AS alarmist hypothetical post independence referendum scenarios goes it takes some beating.
The latest edition of Scottish Education, a guide to the sector by some of the country's leading academics, imagines an outcome where Balkan-style nationalism stalks our classrooms. In fact, this Dystopian future is so heavily qualified as to make it virtually meaningless, but it is worth repeating just to count the caveats.
Loading article content
The otherwise excellent book suggests different outcomes for education depending on different referendum results, from a landslide victory for the Yes camp to a heavy defeat.
In the latter situation the book's conclusion states: "For some within the party, the so-called fundamentalists, this would be unacceptable and some kind of split might be inevitable, perhaps leading to a form of populist nationalism in the wake of the failure of its political counterpart. This might be characterised by an appeal to ethnic or cultural distinctiveness which could well have some distasteful ramifications if allowed to affect curriculum and schooling to any extent."
For the record that's two "mights", one "perhaps", a "could" and an "if" - not to mention the lack of reference to the professional integrity of teachers who are almost universally adept at keeping this sort of poison out of the classroom.
Scottish Education is far more erudite on the issue of future funding of comprehensive schools in deprived areas and the state of major ongoing reforms to lessons and exams under the Curriculum for Excellence (CfE). In both cases, it is the existing policies of the Scottish Government that come under the spotlight rather than what may or may not happen following the referendum.
"A worrying feature of CfE is that no large-scale research programme to assess its impact has been commissioned by the Scottish Government and, so far, the amount of independent academic research has been limited, perhaps reflecting caution in relation to a policy that has so much political weight behind it," the academics state.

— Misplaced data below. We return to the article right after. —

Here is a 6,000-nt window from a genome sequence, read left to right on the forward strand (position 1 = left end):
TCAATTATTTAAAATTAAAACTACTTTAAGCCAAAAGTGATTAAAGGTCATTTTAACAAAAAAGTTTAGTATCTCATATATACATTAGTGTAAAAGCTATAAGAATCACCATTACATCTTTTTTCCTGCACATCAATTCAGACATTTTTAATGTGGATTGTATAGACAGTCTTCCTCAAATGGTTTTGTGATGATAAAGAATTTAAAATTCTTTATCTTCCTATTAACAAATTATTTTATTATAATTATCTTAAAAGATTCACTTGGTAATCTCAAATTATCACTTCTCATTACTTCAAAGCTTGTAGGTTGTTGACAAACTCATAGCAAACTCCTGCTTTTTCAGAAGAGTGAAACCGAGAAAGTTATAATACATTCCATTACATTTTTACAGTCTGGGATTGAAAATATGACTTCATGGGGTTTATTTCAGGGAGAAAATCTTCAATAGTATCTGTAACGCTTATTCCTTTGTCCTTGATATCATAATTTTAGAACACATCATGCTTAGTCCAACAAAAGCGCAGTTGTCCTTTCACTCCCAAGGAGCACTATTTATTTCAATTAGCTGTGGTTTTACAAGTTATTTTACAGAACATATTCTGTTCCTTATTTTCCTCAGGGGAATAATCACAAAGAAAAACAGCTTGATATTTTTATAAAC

University researchers calling for more university research, as they often do, may seem self-serving, but in this case their views are supported by widespread suspicion that ministers have declined to invest in exhaustive independent research in case the reality does not match the rhetoric.
The second criticism refers to the ongoing council tax freeze which has been reluctantly accepted by Scottish councils as part of their funding settlement. The book points out that in most urban areas, segregated social housing and the "vagaries" of catchment areas create highly socially stratified schools which compound inequalities in society.
Describing the most likely response to this as the targeting of extra resources towards those deemed in need, the conclusion suggests this will be even less likely as a result of the council tax freeze, which will put increased pressure on local authorities to "almost certainly reduce" existing levels of public service. "Disabling challenges to the comprehensive system may well prove to be not so much ideological as financial. The love of money may be the root of all evil, but the lack of it can be the root of much else."
We moderate all comments on HeraldScotland on either a pre-moderated or post-moderated basis. If you're a relatively new user then your comments will be reviewed before publication and if we know you well and trust you then your comments will be subject to moderation only if other users or the moderators believe you've broken the rules, which are available here.
Moderation is undertaken full-time 9am-6pm on weekdays, and on a part-time basis outwith those hours. Please be patient if your posts are not approved instantly.